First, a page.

after the able manner in which the question had been discussed on both sides of the House, felt great reluctance in intruding on the House, but wished to make a few observations on what had just fallen from the noble marquis. The noble marquis must have overlooked the earlier clauses of this bill, not to be aware that its general tendency, as well as the direct tendency of the clause introduced by his noble and learned friend, was to protect persons who might have gone beyond the legal discharge of their duty. The Bill of last year, for suspending the Habeas Corpus, founded on the reports of committees, composed of individuals of every party, was passed by a great majority of both Houses. What did the noble lords opposite object to the present measure? They said that the suspension of the Habeas Corpus was unnecessary, and that the insurrections and conspiracies which had existed, might have been put down without it. He concurred entirely in that opinion. He fully believed that those conspiracies and insurrections might have been put down by the executive government without the extraordinary powers given to it. But had the noble lords calculated how much murder, bloodshed, and devastation, might in that case have occurred? Had they considered how many brave soldiers might have fallen, or, if that were of little importance, how many of the deluded individuals themselves might have perished on the scaffold? It was mercy, and justice, and wisdom in the legislature to prevent such evils. Who could say to what extent the mischief might have proceeded, even had it been eventually checked, if parliament had not enabled the executive government to make the exertions which it had made? But their lordships had been told that all the disaffection which had manifested itself in the country was the work of spies and informers. It happened rather unluckily for this assertion, that Castles, one of the persons alluded to, had no communication with the leaders of the party respecting which he had subsequently given information, until three weeks after some of their most violent acts, and with respect to the other, that what took place in the country had been distinctly predicted long before he had been taken into the service of government. Spies and informers had from the earliest periods of history been the objects of popular dislike. But he believed that no government had ever existed by which they had not been used, and that hardly any conspiracy or treason had ever been detected and punished without their aid. He would not argue whether or not the nation at large owed gratitude to such persons, but this he knew that many individuals did owe gratitude to them for opening their eyes, and showing them that those whom they were protecting under the supposition that they were honourable men, were rank traitors. He was very willing to allow, that a bill of Indemnity was not a measure that followed of course the act of last session. But it should be recollected, that when the legislature gave to the executive government extraordinary powers, it was the duty of that government to exercise them. It was the imperative duty of the secretary of state, if he felt the exercise of the extraordinary power vested in him to be necessary to the security of the country, to exercise it. But would parliament invest any man with power, and then leave him subject to prosecutions and persecutions for the remainder of his life, for having exercised it? Was it possible to suppose that the legislature of this country would leave a servant of the country in such a state? And if it was the duty of parliament, under such circumstances, to protect the secretary of state, it was equally their duty to protect the magistrates; and to protect those from whom information of the designs of the disaffected had been obtained.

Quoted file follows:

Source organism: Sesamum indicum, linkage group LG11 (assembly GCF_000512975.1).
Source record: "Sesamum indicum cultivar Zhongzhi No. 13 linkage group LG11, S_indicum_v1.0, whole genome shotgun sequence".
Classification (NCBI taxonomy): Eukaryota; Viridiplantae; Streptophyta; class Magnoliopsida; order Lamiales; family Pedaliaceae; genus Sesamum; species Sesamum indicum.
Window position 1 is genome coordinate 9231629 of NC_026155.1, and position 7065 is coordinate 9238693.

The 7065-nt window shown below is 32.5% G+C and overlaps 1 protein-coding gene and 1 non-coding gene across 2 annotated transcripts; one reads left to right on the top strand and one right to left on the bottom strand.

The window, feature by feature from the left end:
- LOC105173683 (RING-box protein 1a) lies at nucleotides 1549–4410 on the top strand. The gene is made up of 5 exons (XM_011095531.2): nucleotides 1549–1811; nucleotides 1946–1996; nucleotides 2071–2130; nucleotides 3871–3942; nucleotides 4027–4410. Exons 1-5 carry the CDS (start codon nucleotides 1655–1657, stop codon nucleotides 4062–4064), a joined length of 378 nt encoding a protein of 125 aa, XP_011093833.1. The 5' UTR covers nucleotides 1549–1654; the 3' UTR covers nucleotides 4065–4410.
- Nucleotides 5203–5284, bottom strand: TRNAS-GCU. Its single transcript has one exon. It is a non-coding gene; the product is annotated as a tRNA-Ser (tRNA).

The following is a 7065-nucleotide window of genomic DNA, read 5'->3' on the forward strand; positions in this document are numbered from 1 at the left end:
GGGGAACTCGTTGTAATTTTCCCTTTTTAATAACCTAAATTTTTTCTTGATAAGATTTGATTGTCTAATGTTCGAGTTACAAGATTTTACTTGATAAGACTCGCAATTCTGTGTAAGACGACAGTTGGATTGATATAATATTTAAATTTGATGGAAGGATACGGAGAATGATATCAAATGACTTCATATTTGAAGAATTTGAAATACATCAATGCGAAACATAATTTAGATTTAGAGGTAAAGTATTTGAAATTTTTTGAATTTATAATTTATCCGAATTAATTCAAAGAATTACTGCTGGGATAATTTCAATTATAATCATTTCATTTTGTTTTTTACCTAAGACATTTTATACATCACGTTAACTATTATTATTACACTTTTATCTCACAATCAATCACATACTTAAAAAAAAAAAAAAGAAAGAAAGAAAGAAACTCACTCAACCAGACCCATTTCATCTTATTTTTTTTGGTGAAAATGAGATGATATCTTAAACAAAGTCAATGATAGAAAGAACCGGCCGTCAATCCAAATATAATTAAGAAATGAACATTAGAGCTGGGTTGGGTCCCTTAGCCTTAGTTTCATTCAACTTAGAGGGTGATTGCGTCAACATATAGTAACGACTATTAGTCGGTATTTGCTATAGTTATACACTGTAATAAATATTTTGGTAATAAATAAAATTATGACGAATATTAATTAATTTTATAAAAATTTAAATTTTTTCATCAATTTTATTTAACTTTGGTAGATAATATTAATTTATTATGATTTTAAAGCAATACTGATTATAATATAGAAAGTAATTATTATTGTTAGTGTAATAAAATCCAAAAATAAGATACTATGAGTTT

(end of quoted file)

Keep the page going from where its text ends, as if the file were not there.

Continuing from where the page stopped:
The Earl of Carnarvon